Newly published research from Michigan State University scientists demonstrates how regionally specific machine learning-based modeling more effectively monitors levels of per- and polyfluoroalkyl, or PFAS, chemicals in Michigan drinking water compared to nationwide models.
Findings were published in the journal Water Research.
The project was led by A. Pouyan Nejadhashemi, MSU Foundation Professor in the departments of Biosystems and Agricultural Engineering, and Plant, Soil and Microbial Sciences. Other participating researchers in Nejadhashemi’s laboratory were Nicolas Fernandez, who recently joined the University of Florida as a postdoctoral associate, and Christian Loveall.
PFAS, a class of thousands of chemicals, has been a topic of increasing concern over the last several years. Toxicological studies have shown links to numerous human health problems, such as cancers and disorders of the endocrine system, which controls hormone regulation, neurological development and other essential processes.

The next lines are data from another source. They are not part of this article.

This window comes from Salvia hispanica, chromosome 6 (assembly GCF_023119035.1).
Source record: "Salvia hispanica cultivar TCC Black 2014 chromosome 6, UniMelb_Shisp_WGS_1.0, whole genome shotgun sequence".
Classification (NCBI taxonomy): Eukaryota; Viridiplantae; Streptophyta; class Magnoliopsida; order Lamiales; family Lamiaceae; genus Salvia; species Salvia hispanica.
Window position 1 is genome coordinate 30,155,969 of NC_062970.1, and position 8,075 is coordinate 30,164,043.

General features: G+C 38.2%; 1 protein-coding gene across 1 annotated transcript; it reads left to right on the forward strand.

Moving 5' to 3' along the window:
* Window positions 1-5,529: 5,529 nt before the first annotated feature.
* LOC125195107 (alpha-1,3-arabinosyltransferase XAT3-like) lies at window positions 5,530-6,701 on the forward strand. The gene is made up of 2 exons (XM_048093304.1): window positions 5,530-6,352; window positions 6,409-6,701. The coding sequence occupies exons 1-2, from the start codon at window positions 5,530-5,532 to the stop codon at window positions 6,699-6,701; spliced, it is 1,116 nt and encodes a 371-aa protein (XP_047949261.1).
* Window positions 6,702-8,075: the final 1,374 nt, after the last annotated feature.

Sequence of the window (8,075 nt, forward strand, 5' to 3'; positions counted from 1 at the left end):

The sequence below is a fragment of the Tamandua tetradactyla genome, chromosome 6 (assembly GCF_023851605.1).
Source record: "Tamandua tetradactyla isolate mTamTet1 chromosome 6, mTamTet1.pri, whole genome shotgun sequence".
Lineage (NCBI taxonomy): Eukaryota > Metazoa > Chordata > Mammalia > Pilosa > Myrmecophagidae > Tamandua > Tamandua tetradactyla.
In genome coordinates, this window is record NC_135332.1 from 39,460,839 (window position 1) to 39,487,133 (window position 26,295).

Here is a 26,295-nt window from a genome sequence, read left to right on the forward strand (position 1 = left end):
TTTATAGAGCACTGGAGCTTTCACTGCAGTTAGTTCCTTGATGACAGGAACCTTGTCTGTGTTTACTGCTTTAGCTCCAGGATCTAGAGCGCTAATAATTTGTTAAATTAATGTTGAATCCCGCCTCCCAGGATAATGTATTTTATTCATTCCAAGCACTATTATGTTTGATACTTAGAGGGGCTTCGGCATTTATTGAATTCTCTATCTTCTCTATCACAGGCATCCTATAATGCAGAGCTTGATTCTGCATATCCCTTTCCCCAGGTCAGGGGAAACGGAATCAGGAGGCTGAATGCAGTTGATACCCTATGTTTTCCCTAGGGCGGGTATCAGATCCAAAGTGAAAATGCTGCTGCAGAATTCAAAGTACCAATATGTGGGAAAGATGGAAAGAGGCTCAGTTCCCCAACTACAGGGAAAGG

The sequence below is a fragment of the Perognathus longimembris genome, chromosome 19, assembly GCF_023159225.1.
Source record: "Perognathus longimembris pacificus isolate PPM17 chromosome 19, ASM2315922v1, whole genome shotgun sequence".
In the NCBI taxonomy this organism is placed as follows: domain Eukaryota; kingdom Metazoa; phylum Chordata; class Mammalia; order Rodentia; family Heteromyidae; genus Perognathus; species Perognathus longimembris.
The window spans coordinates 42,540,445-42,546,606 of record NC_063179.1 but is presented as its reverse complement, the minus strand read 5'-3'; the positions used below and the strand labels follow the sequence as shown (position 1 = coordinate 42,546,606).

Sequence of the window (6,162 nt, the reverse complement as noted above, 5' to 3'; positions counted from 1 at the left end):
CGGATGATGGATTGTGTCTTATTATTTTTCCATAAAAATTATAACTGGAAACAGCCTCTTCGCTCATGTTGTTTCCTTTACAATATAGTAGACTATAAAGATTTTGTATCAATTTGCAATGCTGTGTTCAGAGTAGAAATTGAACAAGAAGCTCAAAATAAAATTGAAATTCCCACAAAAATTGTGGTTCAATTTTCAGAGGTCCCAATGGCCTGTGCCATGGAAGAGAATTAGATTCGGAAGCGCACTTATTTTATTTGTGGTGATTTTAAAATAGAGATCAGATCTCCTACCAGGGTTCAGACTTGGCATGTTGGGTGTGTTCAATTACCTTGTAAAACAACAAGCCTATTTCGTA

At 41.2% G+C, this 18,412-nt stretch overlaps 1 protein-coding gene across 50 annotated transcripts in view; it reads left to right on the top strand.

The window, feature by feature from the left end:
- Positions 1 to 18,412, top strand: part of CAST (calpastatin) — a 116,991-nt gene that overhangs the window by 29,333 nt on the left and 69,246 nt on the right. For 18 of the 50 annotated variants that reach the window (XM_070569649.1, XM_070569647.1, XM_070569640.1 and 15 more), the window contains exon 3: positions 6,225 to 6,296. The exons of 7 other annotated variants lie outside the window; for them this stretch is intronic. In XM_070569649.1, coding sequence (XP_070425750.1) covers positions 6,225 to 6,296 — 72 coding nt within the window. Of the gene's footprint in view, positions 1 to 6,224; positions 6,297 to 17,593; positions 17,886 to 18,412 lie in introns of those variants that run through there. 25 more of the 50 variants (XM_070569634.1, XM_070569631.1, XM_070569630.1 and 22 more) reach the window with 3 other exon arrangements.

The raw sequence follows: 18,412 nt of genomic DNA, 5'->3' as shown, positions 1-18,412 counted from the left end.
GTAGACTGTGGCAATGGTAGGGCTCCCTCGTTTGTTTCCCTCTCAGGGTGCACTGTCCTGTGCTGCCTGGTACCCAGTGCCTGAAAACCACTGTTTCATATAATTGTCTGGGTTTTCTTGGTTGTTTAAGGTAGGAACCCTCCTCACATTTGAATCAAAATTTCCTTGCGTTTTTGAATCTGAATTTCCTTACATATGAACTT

Nejadhashemi, an expert in modeling and ecohydrology — the interaction between water and ecological systems — is advancing understanding of how PFAS moves through the environment and what can be done to lessen its harmful effects.
The team utilized a branch of artificial intelligence known as machine learning that is designed to use data and algorithms to mimic the way humans learn, improving accuracy over time.
“The Michigan Department of Environment, Great Lakes, and Energy estimates that over 1.5 million residents have consumed PFAS-contaminated water, and more than 11,300 sites are suspected to be contaminated with PFAS,” said Nejadhashemi, a faculty member in the MSU Center for PFAS Research and with MSU AgBioResearch. “However, the silver lining lies in a newly developed PFAS predictive model that offers promise in determining regional PFAS concentrations and presence.”
To read more, visit the AgBioResearch website.